State of Louisiana v. Samuel Dale Turner (Affirmed)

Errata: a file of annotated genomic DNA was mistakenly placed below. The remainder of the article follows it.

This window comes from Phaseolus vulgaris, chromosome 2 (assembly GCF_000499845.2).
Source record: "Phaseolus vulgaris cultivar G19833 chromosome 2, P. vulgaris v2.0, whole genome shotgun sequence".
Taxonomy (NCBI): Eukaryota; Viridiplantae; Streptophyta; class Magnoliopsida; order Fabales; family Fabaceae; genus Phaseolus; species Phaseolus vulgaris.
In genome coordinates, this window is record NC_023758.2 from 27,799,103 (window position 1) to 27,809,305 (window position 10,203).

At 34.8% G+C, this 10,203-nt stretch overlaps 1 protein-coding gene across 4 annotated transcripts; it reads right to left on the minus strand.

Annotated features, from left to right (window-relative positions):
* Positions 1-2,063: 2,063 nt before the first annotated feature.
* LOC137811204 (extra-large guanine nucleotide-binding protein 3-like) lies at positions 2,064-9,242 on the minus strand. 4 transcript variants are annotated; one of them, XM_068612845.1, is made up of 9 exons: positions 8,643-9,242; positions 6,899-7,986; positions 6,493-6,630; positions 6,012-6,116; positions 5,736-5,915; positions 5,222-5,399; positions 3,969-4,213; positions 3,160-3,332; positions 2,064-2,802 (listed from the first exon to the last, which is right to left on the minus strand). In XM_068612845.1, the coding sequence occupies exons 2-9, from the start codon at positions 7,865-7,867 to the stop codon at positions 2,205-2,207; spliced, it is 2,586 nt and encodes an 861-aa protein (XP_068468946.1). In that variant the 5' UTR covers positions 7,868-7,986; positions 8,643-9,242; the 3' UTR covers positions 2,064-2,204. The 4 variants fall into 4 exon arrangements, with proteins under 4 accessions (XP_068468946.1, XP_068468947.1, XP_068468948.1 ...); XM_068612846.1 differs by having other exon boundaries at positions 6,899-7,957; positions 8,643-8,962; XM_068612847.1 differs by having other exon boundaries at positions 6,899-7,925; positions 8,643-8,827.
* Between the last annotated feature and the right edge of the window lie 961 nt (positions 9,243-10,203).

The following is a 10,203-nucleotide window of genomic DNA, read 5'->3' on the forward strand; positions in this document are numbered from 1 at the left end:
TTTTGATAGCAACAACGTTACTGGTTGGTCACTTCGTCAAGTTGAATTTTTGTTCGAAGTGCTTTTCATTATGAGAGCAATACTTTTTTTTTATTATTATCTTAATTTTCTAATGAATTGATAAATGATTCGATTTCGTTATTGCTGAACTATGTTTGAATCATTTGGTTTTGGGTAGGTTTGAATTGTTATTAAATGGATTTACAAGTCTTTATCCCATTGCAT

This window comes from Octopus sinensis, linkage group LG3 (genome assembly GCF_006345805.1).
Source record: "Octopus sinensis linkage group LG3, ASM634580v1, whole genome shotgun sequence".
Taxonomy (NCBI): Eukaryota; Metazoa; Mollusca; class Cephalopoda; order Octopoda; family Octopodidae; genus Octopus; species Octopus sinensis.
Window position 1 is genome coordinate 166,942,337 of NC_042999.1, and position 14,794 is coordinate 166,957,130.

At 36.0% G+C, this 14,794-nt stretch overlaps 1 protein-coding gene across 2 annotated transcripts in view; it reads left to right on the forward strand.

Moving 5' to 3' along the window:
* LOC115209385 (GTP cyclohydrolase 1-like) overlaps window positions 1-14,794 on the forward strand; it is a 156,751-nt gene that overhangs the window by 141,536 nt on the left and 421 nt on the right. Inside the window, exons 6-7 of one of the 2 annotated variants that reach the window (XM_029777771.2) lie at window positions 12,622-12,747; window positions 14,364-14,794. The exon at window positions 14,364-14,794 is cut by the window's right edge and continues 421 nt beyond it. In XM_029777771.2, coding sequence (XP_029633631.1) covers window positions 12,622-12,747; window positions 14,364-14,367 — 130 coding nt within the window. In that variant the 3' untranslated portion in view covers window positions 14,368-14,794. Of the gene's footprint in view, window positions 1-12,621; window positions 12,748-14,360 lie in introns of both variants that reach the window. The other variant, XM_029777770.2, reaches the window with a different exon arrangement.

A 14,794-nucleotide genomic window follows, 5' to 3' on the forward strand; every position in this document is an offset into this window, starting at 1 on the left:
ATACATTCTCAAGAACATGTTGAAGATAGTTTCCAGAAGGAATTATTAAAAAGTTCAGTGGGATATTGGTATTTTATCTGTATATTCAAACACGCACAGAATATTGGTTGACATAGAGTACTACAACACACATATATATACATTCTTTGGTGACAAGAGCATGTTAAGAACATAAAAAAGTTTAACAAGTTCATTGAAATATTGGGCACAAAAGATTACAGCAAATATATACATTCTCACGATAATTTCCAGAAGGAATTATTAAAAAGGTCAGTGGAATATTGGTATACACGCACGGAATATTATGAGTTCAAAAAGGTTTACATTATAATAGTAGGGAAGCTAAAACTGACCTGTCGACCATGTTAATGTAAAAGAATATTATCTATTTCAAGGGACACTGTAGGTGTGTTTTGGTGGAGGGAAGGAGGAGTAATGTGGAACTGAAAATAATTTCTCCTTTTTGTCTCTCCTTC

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Judgment rendered January 20, 2016 Application for rehearing may be filed within the delay allowed by Art. 922, La. C.Cr.P. No. 50,221-KA COURT OF APPEAL SECOND CIRCUIT STATE OF LOUISIANA ***** STATE OF LOUISIANA Appellee versus SAMUEL DALE TURNER Appellant ***** Appealed from the Fourth Judicial District Court for the Parish of Morehouse, Louisiana Trial Court No. 2012-1270F Honorable Alvin R. Sharp, Judge ***** PEGGY J. SULLIVAN Louisiana Appellate Project Counsel for Appellant JERRY L. JONES District Attorney Counsel for Appellee DEVIN T. JONES JOHN P. SPIRES STEPHEN T. SYLVESTER Assistant District Attorneys ***** Before CARAWAY, DREW and PITMAN, JJ. CARAWAY, J. Samuel Dale Turner was convicted of second degree murder in violation of La. R.S. 14:30.1 and sentenced to life imprisonment, without the benefit of parole, probation, or suspension of sentence. Turner appeals urging two assignments of error. We affirm. Facts On November 30, 2012, a neighbor went to the home of 79-year-old William McCready and discovered McCready’s body on the living room floor, the victim of an apparent homicide as evidence of a struggle and a large amount of blood were present. The neighbor called the Morehouse Sheriff’s office. Sheriff’s deputies observed that the victim had been bludgeoned, stabbed numerous times and had his throat cut. It was obvious that someone had removed something from his right pants pocket. Sheriff’s deputies also found the victim’s truck missing, later learning that it had been towed early that morning after a report of it blocking an intersection. Upon further law enforcement investigation, an eyewitness identified Samuel Dale Turner as being near McCready’s truck at the intersection the night before. Video surveillance also placed Turner in his own vehicle the night before stopping near a storm drain for over two minutes. Sheriff’s deputies found a pair of gloves and a wallet with McCready’s information in the storm drain. Turner was arrested and charged by bill of indictment with the second degree murder of McCready on January 17, 2013. A jury trial began on July 29, 2014 and Turner was found guilty as charged. Post-trial motions in 1 arrest of judgment, judgment notwithstanding the verdict and new trial were denied by the trial court. On November 13, 2014, Turner received the mandatory life sentence for his conviction. He filed a motion to reconsider sentence arguing that the imposed sentence was cruel and unusual. After that motion was denied by the trial court, this appeal ensued. Discussion On appeal, Turner argues that the evidence was insufficient to convict him because the state failed to exclude every reasonable hypothesis of innocence. Specifically, Turner contends that there was no eyewitness testimony or DNA evidence placing him at the victim’s home on the night of the murder or testimony that he had blood on him when seen by witnesses. Turner also argues that the imposed sentence is excessive as applied to him. The proper test for determining a claim of insufficiency of evidence in a criminal case is whether, on the entire record, a rational trier of fact could find the defendant guilty beyond a reasonable doubt. Jackson v. Virginia, 443 U.S. 307, 99 S.Ct. 2781, 61 L.Ed.2d 560 (1979). The standard of appellate review for a sufficiency of the evidence claim is whether, after viewing the evidence in the light most favorable to the prosecution, any rational trier of fact could have found the essential elements of the crime proven beyond a reasonable doubt. Jackson v. Virginia, supra; State v. Tate, 01-1658 (La. 5/20/03), 851 So.2d 921, cert. denied, 541 U.S. 905, 124 S.Ct. 1604, 158 L.Ed.2d 248 (2004); State v. Crossley, 48,149 (La. App. 2d Cir. 6/26/13), 117 So.3d 585, writ denied, 2 13-1798 (La. 2/14/14). This standard, now legislatively embodied in La. C.Cr.P. art. 821, does not provide the appellate court with a vehicle to substitute its own appreciation of the evidence for that of the fact finder. State v. Pigford, 05-0477 (La. 2/22/06), 922 So.2d 517; Crossley, supra; State v. Dotie, 43,819 (La. App. 2d Cir. 1/14/09), 1 So.3d 833, writ denied, 09-0310 (La. 11/6/09), 21 So.3d 297. The appellate court does not assess the credibility of witnesses or reweigh evidence. State v. Smith, 94-3116 (La. 10/16/95), 661 So.2d 442. A reviewing court accords great deference to a jury’s decision to accept or reject the testimony of a witness in whole or in part. State v. Eason, 43,788 (La. App. 2d Cir. 2/25/09), 3 So.3d 685, writ denied, 09-0725 (La. 12/11/09), 23 So.3d 913, cert. denied, 561 U.S. 1013, 130 S.Ct. 3472, 177 L.Ed.2d 1068 (2010). Direct evidence provides proof of the existence of a fact, for example, a witness’ testimony that he saw or heard something. State v. Lilly, 468 So.2d 1154 (La. 1985). Circumstantial evidence provides proof of collateral facts and circumstances, from which the existence of the main fact may be inferred according to reason and common experience. Id. When the state relies on circumstantial evidence to establish the existence of an essential element of a crime, the court must assume every fact that the evidence tends to prove and the circumstantial evidence must exclude every reasonable hypothesis of innocence. La. R.S. 15:438; Lilly, supra; State v. Robinson, 47,437 (La. App. 2d Cir. 11/14/12), 106 So.3d 1028, writ denied, 12-2658 (La. 5/17/13), 117 So.3d 918. 3 The trier of fact is charged with weighing the credibility of this evidence and on review, the same standard as in Jackson v. Virginia is applied, giving great deference to the fact finder’s conclusions. State v. Hill, 47,568 (La. App. 2d Cir. 9/26/12), 106 So.3d 617. When jurors reasonably reject the hypothesis of innocence advanced by a defendant, the hypothesis falls, and the defendant is guilty unless there is another hypothesis which raises a reasonable doubt. State v. Sosa, 05-0213 (La. 1/19/06), 921 So.2d 94; State v. Captville, 448 So.2d 676 (La. 1984). Where there is conflicting testimony about factual matters, the resolution of which depends upon a determination of the credibility of the witnesses, the matter is one of the weight of the evidence, not its sufficiency. State v. Glover, 47,311 (La. App. 2d Cir. 10/10/12), 106 So.3d 129, writ denied, 12-2667 (La. 5/24/13), 116 So.3d 659; State v. Speed, 43,786 (La. App. 2d Cir. 1/14/09), 2 So.3d 582, writ denied, 09-0372 (La. 11/6/09), 21 So.3d 299. The trier of fact is charged to make a credibility determination and may, within the bounds of rationality, accept or reject the testimony of any witness in whole or in part; the reviewing court may impinge on that discretion only to the extent necessary to guarantee the fundamental due process of law. State v. Casey, 99-0023 (La. 1/26/00), 775 So.2d 1022, cert. denied, 531 U.S. 840, 121 S.Ct. 104, 148 L.Ed.2d 62 (2000). To sustain a conviction for second degree murder, the state must prove that the defendant killed the victim and acted with the specific intent to kill or cause great bodily harm to the victim. La. R.S. 14:30.1. 4 In this matter, Billy Croswell, a neighbor of the victim, testified that on November 30, 2012, he went to McCready’s home to investigate why his neighbor’s lawnmower had been left outside overnight. Croswell entered McCready’s home when no one responded to knocks on the door. He discovered McCready’s body on the floor, underneath a blanket and coffee table, with a knife in his chest. Croswell took the coffee table and blanket off of McCready and tried to rouse him. When he got no response, Croswell called 911. Officers responded to the scene and collected evidence. Detective Terry Wyatt identified photographs and a video of the crime scene, which were entered into evidence. In the photographs, Wyatt identified two parts of a walking cane that was used by McCready. He also recognized a large kitchen knife found sticking into the victim’s chest, and a metal fence post used to strike McCready, under his body. McCready’s throat had been cut and he had received stab wounds to his neck. His head had been bludgeoned according to Wyatt. Blood was found on the furniture and spattered onto the blinds. Wyatt testified that the blood spatter was the result of McCready being hit with an object. The broken window inside the house was consistent with being caused by a weapon being swung. Wyatt testified that blood smear indicated that something was removed from McCready’s right pants pocket. Wyatt stated that McCready’s pickup truck was found at a local wrecker service. It had been towed at 5:00 a.m., after being abandoned around the corner from McCready’s residence. What was later identified as 5 blood residue was found on the threshold of the door. Both the door and steering wheel of the truck were later tested. At the intersection where the truck was found, Wyatt talked to two witnesses who had almost hit a man as they drove home the night before at the intersection near McCready’s driveway. Wyatt then went to a local convenience store to speak with individuals there and to review video surveillance. In the video, Wyatt saw a blue-green van turning into the store and purchasing gas, sometime around 8:50 p.m. on the prior evening. No one else could be seen in the van. Wyatt subsequently learned that the vehicle belonged to Turner. Turner left the store but stopped near a storm drain at the north end of the store parking lot for 2½ minutes. Wyatt removed the top of the drain and discovered in the drain a wallet containing McCready’s license and veteran’s card, as well as a pair of gloves with the initials “DT.” One of McCready’s neighbors, Claudia Matthews, testified that she was driving home with her daughter, Demia, at approximately 9:00 p.m. on November 29, 2012, when she almost struck a man walking in the road on her street. Demia was in the front seat of the vehicle. There were no streetlights and it was dark. Claudia Matthews testified that she did not recognize the man and was unable to identify him. Demia Matthews confirmed her mother’s testimony and identified Turner in a photographic lineup as the man walking in the road. She stated that the man had big eyes, distinctive cheeks and a salt and pepper beard which she recognized in the lineup. Demia identified Turner in court as being the man she saw that 6 night. Both Claudia and Demia testified that they observed a vehicle parked farther down the road, near the bridge. The convenience store clerk, Jana Davis, testified that Turner acted anxious while in the store, was pacing, and did not appear to know what he wanted to buy. Davis could not say whether Turner appeared intoxicated in any way. She described him as having “a lot of facial hair,” and identified Turner as being the individual she served that evening. Nina Turner, defendant’s daughter and McCready’s granddaughter, testified that she and Turner went to McCready’s home on November 29, 2012, so that Turner could borrow money from McCready. When they arrived, McCready was mowing the lawn. Nina Turner testified that Turner left his unemployment card with McCready as collateral for the money he gave Turner. At the time of his arrest, Turner’s electronic employment benefits card was located in his wallet. While Turner approached McCready, Nina Turner remained in the van and did not speak with her grandfather. When Turner returned to the van, he stated that McCready had a wallet full of money and asked, “Do you want to go knock him in the head and take his money?” Nina Turner testified that she did not take Turner’s suggestion seriously. Turner and Nina Turner returned to Nina’s mother’s home between 7:00 and 7:30 p.m. where she stayed until 11-11:30 p.m. and then left for the evening. Nina testified that her father used cocaine the “whole time we was together” that day. When she left him, he was not high because he had 7 not smoked for an hour and a half and she explained that “a cocaine high does not last very long.” Brenda McCready Turner, McCready’s daughter and Nina Turner’s mother, testified that she spoke with the victim by telephone between 8:00 and 8:30 p.m. that evening. Nina was at her home then also. Brenda Turner believed that the defendant was in her home around midnight. Cara Neblitt, Brenda Turner’s other daughter, testified that she last spoke with McCready at approximately 8:00 p.m. on November 29, 2012. She also testified that, when she arrived at her mother’s home on the evening of November 29, 2012, Turner was not there. He arrived at Brenda Turner’s home around 11:45 p.m. on November 29, 2012. Cheryl Swearingen, an expert in crime scene investigation, testified that she attended the crime scene and saw two separate pools of blood which were consistent with the victim being face down and then rolled over. Her observation of the fence post led her to believe that the victim had been beaten about the head. The blood spatter indicated that someone struck the victim and then drew back the weapon. Swearingen swabbed the handle of the knife found in the victim for DNA. She also did a swab of the inside of his jeans pocket because it appeared that someone went into the victim’s pocket and pulled something out. She likewise swabbed what appeared to be a transfer of blood on the driver door and steering wheel of McCready’s pickup truck. She did not test the items. Andrew Ingram, employee of the Louisiana State Police Crime lab, was qualified as an expert in DNA analysis and analyzed the DNA from this 8 case. Ingram testified that a mixture of McCready’s and Turner’s DNA was found in McCready’s right pants pocket. Ingram testified that it was unlikely, but possible, for that DNA to have been the result of Turner placing something into McCready’s pocket. Ingram also analyzed the blood found on the truck’s door threshold and determined that the “swab was presumptively positive for blood.” He tested the blood for DNA and found it to be “consistent with the DNA profile” of McCready. Ingram also tested the DNA found on the steering wheel, which was consistent with both McCready and Turner’s DNA. Dr. Frank Peretti, an expert forensic pathologist and medical examiner, examined the victim. He concluded that McCready’s cause of death was multiple sharp force and blunt force injuries. He explained that the victim had six impact sites to his head and hemorrhaging in the brain cavity which would have rendered him unconscious. While the injuries to the head were fatal, McCready also suffered fatal wounds in his neck. Dr. Peretti observed four wounds there, three cutting and one stabbing. He stated that the two fatal neck wounds involved the left carotid artery and jugular veins. The stab wound to the chest occurred after the victim was deceased according to Dr. Peretti. McCready also had defensive wounds which indicated that he was trying to protect himself. Dr. Peretti testified that he could determine that McCready was alive when his neck was cut, because McCready had aspirated blood. Carolyn Maddox, Turner’s estranged girlfriend, testified that Turner informed her that he “did it,” when she visited him at the sheriff’s office. 9 She also testified that Turner told her that he did not want to spend his life in jail and wanted the death penalty. During trial, Phillip McCready, the victim’s son, testified that Turner apologized to him twice. After the presentation of this evidence and testimony, the state rested and the defense did not put on any evidence. On August 2, 2014, the jury found Turner guilty of second degree murder. Viewing the evidence in a light most favorable to the prosecution, we find it sufficient to support Turner’s conviction for the second degree murder of McCready. Certainly, the expert testimony establishing the manner of McCready’s death was sufficient to establish the perpetrator’s specific intent to kill. The remaining evidence, if believed, was sufficient to establish Turner as that perpetrator. That evidence showed that Turner had visited McCready the day before his body was found and observed a large amount of money in his wallet. Afterwards, he suggested hitting the victim on the head to obtain the money. While there, Turner gave McCready his employment card. On the night before the victim was found, witnesses placed Turner on McCready’s street acting strangely in close proximity to the illegally parked vehicle of the victim. Although Turner argues that there was no direct evidence linking him to the crime, the record establishes that Turner was directly connected to the victim’s clothing and vehicle by DNA evidence. McCready’s truck contained McCready’s blood and both Turner and McCready’s DNA. Items had been removed from McCready’s pockets and Turner’s DNA was found 10 there. At the time of his arrest, Turner possessed the employment card he gave to McCready on November 29. Additionally, the surveillance video clearly showed Turner stopped at the location where McCready’s wallet and gloves, bearing Turner’s initials, were ultimately discovered. Turner also made statements indicating his guilt and more than once expressed remorse to the victim’s son. From this evidence, the jury could have reasonably rejected Turner’s claim that his DNA had been transferred to McCready’s pocket from some object that Turner gave to the victim and concluded that it was Turner who removed the victim’s wallet from his pocket to retrieve his employment card and money he had seen the day before. Moreover, the jury could have reasonably concluded that Turner transferred McCready’s blood to the door of the truck and steering wheel as he drove it from the crime scene. Admittedly, the witnesses did not see blood where he was spotted on the street, yet the testimony indicated that the street was dark and the encounter brief. Because this direct and circumstantial evidence was sufficient for the jury to conclude beyond a reasonable doubt, to the exclusion of every other reasonable hypothesis of innocence, that it was Turner who perpetrated the second degree murder of McCready, we find no merit to this argument. On review, Turner argues that because the trial judge erroneously believed that he lacked the authority to sentence Turner to anything other than life imprisonment, without the benefit of parole, probation, or suspension of sentence, the imposed sentence was constitutionally 11 excessive. He argues that he was denied the opportunity to present mitigating evidence in support of a downward departure from the mandatory sentence. Turner finally asserts that this Court has nothing to review on appeal because the trial court failed to take any evidence related to sentencing and failed to determine if the sentence constituted cruel and unusual punishment, as asserted in his motion to reconsider sentence. Ordinarily, appellate review of sentences for excessiveness is a two-step process, the first being an analysis of the trial court’s compliance with the sentencing guidelines of La. C.Cr.P. art. 894.1. However, where there is a mandatory sentence, there is no need for the trial court to justify, under Article 894.1, a sentence it is legally required to impose. State v. Smith, 49,839 (La. App. 2d Cir. 5/20/15), 166 So.3d 416; State v. Burd, 40,480 (La. App. 2d Cir. 1/27/06), 921 So.2d 219, writ denied, 06-1083 (La. 11/9/06), 941 So.2d 35. Moreover, because Turner’s motion to reconsider sentence raised only a claim that the sentence imposed was excessive and amounted to cruel and unusual punishment, he is relegated to review of his sentence on that ground alone.1 La. C.Cr.P. art. 881.1. A sentence violates La. Const. art. I, § 20, if it is grossly out of proportion to the seriousness of the offense or nothing more than a purposeless and needless infliction of pain and suffering. State v. Dorthey, 623 So.2d 1276 (La. 1993); State v. 1 This includes any claim by Turner regarding the trial court’s authority to sentence him to anything other than life imprisonment, the denial of any opportunity to present mitigating evidence in support of a downward departure from the mandatory sentence and the trial court’s failure to take any evidence related to sentencing. Even so, we note that the trial court heard arguments on several motions prior to sentencing during which Turner was permitted to make several statements. He argued only that no evidence connected him to the crime and at no time admitted culpability. Despite Turner’s protestations to the contrary, the DNA evidence was direct scientific proof of his involvement in this heinous crime. His arguments for maintaining his innocence fail to satisfy the clear and convincing burden of proof for departure from the mandatory sentence. 12 Bonanno, 384 So.2d 355 (La. 1980). A sentence is considered grossly disproportionate if, when the crime and punishment are viewed in light of the harm done to society, it shocks the sense of justice. State v. Weaver, 010467 (La. 1/15/02), 805 So.2d 166; State v. Robinson, 40,983 (La. App. 2d Cir. 1/24/07), 948 So.2d 379. The mandatory sentence for second degree murder is punishment by life imprisonment at hard labor without the benefit of parole, probation or suspension of sentence. La. R.S. 14:30.1(B). The argument that the mandatory life sentence for second degree murder is a violation of the prohibition against excessive punishment in the Louisiana Constitution has been repeatedly rejected. State v. Parker, 416 So.2d 545 (La. 1982); Smith, supra; State v. Roberson, 40,809 (La. App. 2d Cir. 4/19/06), 929 So.2d 789. To rebut the presumption that the mandatory minimum sentence is constitutional, the defendant must clearly and convincingly show that he is exceptional, namely, that, because of unusual circumstances, the defendant is a victim of the legislature’s failure to assign sentences that are meaningfully tailored to the culpability of the offender, the gravity of the offense and the circumstances of the case. State v. Johnson, 97-1906 (La. 3/4/98), 709 So.2d 672; Smith, supra; State v. Parker, 47,952 (La. App. 2d Cir. 4/10/13), 113 So.3d 471, writ denied, 13-1051 (La. 11/15/13), 125 So.3d 1101. The facts of this case involve an egregious attack on an unsuspecting innocent victim in his own home for nothing more than a wallet full of money and a benefits card. The circumstances surrounding the attack were 13 unconscionable and displayed an absolute disregard for human life. When compared to the severity of the offense, Turner’s life sentence is neither grossly disproportionate, nor shocking to the sense of justice. This assignment of error is without merit. Decree For the foregoing reasons, Turner’s conviction and sentence are affirmed. AFFIRMED. 14